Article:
ST. LOUIS — Justice was a recurring theme as thousands of mourners packed the mammoth Friendly Temple Missionary Baptist Church on Monday for the funeral of Michael Brown, a black teen whose fatal shooting following a confrontation with a white police officer set off weeks of sometimes violent protests.
The Rev. Al Sharpton, among the speakers, called for a "fair and impartial investigation" into the shooting.
"We are not anti-police, we respect police," Sharpton said. "But those police that are wrong need to be dealt with just like those in our community who are wrong need to be dealt with."
Benjamin Crump, a lawyer representing Brown's family, alluded to the "three-fifths" clause in the Constitution for counting slaves (which actually was not a pro-slavery clause) and demanded that Brown get "full justice, not three-fifths justice."
Brown's body was being laid to rest, but the controversy surrounding the Aug. 9 shooting was far from over. Prosecutors have not determined whether Ferguson police officer Darren Wilson, 28, will face charges in Brown's death.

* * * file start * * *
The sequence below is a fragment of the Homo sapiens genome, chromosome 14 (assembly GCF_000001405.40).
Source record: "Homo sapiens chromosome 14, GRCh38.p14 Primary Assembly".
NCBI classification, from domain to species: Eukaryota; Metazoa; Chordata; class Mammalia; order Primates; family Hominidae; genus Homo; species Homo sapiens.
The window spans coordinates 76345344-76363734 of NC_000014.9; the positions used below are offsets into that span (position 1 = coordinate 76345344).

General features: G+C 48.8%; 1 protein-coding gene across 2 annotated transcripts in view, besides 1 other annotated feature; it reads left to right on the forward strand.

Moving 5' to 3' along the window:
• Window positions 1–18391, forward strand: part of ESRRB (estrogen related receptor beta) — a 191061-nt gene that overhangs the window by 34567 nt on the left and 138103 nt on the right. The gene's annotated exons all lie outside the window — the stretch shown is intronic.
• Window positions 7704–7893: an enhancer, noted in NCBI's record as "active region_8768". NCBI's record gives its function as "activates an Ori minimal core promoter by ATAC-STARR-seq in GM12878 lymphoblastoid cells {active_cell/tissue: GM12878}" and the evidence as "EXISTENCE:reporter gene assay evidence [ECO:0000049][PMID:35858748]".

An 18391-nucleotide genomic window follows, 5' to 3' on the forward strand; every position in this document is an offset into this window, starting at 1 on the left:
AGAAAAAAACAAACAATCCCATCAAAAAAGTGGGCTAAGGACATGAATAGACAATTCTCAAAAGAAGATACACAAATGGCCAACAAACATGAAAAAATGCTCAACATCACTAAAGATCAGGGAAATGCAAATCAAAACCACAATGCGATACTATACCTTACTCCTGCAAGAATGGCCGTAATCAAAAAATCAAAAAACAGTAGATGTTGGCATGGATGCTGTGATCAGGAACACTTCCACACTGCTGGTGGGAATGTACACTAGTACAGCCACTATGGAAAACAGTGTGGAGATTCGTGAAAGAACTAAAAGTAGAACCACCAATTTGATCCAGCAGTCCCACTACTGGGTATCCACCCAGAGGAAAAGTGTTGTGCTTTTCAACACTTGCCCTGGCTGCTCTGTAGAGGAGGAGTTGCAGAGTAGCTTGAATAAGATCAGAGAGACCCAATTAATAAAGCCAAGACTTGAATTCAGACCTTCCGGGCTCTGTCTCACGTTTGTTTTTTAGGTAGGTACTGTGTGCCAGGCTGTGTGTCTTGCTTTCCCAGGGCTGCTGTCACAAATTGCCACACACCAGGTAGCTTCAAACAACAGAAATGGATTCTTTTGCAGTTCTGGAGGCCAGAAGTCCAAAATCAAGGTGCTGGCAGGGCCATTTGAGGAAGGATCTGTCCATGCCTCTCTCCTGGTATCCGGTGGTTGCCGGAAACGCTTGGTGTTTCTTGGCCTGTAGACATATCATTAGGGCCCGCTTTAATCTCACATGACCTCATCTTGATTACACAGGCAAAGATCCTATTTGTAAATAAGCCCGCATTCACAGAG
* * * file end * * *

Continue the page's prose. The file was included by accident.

The service began with energy, including songs from a church choir and Scripture readings. The line from Scripture: "If God be for us, who can be against us?" drew loud applause.
Several family members shared stories of Brown, telling how the 18-year-old had promised to make something of himself.
Brown "stated to the family that one day the world would know his name. He did not know he was offering up a divine prophecy," Brown's cousin, Eric Davis, told the crowd. "But we are here today remembering the name of Michael Brown."
Davis encouraged people to express their anger at the polls.
"Every time change has come, it's come through the youth and the young generation," Davis said. "This generation is saying we have had enough of this senseless killing. We have had enough of this."